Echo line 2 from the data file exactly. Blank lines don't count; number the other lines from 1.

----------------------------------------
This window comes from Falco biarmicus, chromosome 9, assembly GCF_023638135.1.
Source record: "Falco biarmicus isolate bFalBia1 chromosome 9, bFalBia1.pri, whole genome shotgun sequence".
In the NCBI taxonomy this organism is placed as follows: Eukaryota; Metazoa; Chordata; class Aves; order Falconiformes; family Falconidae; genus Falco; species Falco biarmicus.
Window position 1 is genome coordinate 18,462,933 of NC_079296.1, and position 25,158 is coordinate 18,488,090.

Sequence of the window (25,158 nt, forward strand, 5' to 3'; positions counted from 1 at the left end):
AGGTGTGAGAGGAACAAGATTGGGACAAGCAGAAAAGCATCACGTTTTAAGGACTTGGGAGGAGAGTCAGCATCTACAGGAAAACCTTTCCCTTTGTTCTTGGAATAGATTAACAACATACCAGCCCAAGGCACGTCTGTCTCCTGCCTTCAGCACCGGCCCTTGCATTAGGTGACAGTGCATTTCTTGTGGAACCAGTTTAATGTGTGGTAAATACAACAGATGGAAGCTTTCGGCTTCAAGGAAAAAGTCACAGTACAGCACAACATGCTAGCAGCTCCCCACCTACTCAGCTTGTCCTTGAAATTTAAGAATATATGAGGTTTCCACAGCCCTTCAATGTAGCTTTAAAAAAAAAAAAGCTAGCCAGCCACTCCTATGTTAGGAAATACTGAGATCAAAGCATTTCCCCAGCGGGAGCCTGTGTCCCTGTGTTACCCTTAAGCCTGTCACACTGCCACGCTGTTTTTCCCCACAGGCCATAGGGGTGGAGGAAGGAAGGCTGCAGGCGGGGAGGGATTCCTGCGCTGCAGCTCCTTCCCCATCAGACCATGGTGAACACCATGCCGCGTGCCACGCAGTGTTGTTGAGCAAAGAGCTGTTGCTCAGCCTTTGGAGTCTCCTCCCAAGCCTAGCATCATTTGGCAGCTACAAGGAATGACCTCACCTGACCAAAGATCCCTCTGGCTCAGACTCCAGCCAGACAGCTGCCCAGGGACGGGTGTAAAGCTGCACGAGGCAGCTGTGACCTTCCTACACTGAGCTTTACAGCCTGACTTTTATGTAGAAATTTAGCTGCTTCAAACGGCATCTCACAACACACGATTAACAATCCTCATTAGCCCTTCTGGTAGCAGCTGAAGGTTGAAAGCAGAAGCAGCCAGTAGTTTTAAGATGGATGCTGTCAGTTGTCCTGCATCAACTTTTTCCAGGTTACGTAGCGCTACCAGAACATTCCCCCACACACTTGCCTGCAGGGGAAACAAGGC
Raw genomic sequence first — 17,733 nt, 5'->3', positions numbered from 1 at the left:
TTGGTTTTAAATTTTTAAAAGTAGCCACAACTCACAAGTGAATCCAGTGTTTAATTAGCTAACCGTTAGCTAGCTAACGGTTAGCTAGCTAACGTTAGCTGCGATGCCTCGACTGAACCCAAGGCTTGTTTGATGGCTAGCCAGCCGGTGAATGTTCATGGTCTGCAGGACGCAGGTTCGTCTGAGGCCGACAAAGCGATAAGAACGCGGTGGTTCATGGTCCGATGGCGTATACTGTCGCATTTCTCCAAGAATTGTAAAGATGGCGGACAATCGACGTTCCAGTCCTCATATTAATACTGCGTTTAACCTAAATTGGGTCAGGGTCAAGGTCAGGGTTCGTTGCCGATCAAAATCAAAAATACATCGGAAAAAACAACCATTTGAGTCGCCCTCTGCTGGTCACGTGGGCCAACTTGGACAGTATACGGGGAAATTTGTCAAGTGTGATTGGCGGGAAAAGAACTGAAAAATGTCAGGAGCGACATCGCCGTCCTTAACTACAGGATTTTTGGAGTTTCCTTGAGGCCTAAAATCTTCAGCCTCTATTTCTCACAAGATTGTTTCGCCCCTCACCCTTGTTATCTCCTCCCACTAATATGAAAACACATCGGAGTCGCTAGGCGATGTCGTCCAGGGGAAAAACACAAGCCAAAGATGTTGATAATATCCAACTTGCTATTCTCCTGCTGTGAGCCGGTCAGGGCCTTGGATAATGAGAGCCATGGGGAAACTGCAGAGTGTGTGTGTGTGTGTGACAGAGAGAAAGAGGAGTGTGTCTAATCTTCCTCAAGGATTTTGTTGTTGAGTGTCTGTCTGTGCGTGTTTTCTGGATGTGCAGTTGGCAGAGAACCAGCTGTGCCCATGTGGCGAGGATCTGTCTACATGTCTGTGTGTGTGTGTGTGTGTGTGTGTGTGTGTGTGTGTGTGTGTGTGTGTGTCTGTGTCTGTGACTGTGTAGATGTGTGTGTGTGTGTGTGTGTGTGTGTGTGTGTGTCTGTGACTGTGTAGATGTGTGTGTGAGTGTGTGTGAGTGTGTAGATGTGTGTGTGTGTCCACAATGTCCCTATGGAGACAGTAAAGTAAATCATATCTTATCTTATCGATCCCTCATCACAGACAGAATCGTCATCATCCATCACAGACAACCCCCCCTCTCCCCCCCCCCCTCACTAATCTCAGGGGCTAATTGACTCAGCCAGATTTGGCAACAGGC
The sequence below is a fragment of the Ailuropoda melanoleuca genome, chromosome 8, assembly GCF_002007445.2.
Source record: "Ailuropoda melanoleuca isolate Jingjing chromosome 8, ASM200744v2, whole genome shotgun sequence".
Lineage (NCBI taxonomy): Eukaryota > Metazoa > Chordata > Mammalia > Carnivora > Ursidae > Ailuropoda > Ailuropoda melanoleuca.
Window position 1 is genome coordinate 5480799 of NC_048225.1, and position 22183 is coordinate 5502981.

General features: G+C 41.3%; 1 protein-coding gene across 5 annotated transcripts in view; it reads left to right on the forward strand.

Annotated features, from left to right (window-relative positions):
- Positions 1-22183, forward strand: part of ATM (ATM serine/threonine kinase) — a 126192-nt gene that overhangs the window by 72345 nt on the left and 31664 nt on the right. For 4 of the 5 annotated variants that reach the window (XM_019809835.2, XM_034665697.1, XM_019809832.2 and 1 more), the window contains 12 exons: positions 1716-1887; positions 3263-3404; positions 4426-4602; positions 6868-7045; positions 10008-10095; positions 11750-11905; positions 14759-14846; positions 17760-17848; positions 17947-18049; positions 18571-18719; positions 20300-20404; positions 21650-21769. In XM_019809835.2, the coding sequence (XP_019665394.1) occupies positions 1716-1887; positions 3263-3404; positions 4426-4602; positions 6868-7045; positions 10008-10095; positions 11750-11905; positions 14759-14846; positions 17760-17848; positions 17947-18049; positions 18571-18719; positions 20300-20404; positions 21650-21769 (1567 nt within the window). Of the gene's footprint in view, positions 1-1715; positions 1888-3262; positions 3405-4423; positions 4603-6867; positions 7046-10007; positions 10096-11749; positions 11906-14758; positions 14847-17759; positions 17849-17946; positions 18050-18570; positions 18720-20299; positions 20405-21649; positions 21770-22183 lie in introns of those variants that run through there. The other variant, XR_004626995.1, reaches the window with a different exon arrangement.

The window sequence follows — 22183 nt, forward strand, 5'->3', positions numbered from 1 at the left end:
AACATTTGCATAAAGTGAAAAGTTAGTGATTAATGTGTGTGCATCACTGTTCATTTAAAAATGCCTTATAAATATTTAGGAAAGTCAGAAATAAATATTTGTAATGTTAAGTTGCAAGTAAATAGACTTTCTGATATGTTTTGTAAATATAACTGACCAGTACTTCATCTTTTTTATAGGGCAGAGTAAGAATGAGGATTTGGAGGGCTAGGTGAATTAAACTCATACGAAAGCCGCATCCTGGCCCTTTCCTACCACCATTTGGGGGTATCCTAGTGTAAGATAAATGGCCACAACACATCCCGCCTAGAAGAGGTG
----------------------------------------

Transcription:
Source record: "Falco biarmicus isolate bFalBia1 chromosome 9, bFalBia1.pri, whole genome shotgun sequence".